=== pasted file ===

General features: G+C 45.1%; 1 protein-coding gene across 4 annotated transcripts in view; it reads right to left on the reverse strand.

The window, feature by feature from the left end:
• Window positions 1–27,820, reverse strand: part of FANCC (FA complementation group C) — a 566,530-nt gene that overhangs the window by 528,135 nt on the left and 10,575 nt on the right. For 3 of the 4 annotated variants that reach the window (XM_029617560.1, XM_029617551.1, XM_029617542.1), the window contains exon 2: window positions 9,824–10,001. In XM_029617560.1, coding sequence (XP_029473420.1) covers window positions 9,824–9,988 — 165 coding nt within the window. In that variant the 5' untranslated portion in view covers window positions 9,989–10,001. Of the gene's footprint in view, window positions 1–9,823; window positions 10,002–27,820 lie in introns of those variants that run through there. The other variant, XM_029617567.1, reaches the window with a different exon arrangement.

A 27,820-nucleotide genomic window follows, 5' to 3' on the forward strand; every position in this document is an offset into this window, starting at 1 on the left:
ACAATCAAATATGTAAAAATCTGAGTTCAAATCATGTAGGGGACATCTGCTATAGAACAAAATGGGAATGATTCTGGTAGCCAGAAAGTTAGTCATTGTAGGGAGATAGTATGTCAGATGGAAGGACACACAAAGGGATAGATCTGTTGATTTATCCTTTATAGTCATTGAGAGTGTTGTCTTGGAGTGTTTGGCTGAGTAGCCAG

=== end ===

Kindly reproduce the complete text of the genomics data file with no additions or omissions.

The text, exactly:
General features: G+C 45.1%; 1 protein-coding gene across 4 annotated transcripts in view; it reads right to left on the reverse strand.

The window, feature by feature from the left end:
• Window positions 1–27,820, reverse strand: part of FANCC (FA complementation group C) — a 566,530-nt gene that overhangs the window by 528,135 nt on the left and 10,575 nt on the right. For 3 of the 4 annotated variants that reach the window (XM_029617560.1, XM_029617551.1, XM_029617542.1), the window contains exon 2: window positions 9,824–10,001. In XM_029617560.1, coding sequence (XP_029473420.1) covers window positions 9,824–9,988 — 165 coding nt within the window. In that variant the 5' untranslated portion in view covers window positions 9,989–10,001. Of the gene's footprint in view, window positions 1–9,823; window positions 10,002–27,820 lie in introns of those variants that run through there. The other variant, XM_029617567.1, reaches the window with a different exon arrangement.

A 27,820-nucleotide genomic window follows, 5' to 3' on the forward strand; every position in this document is an offset into this window, starting at 1 on the left:
ACAATCAAATATGTAAAAATCTGAGTTCAAATCATGTAGGGGACATCTGCTATAGAACAAAATGGGAATGATTCTGGTAGCCAGAAAGTTAGTCATTGTAGGGAGATAGTATGTCAGATGGAAGGACACACAAAGGGATAGATCTGTTGATTTATCCTTTATAGTCATTGAGAGTGTTGTCTTGGAGTGTTTGGCTGAGTAGCCAG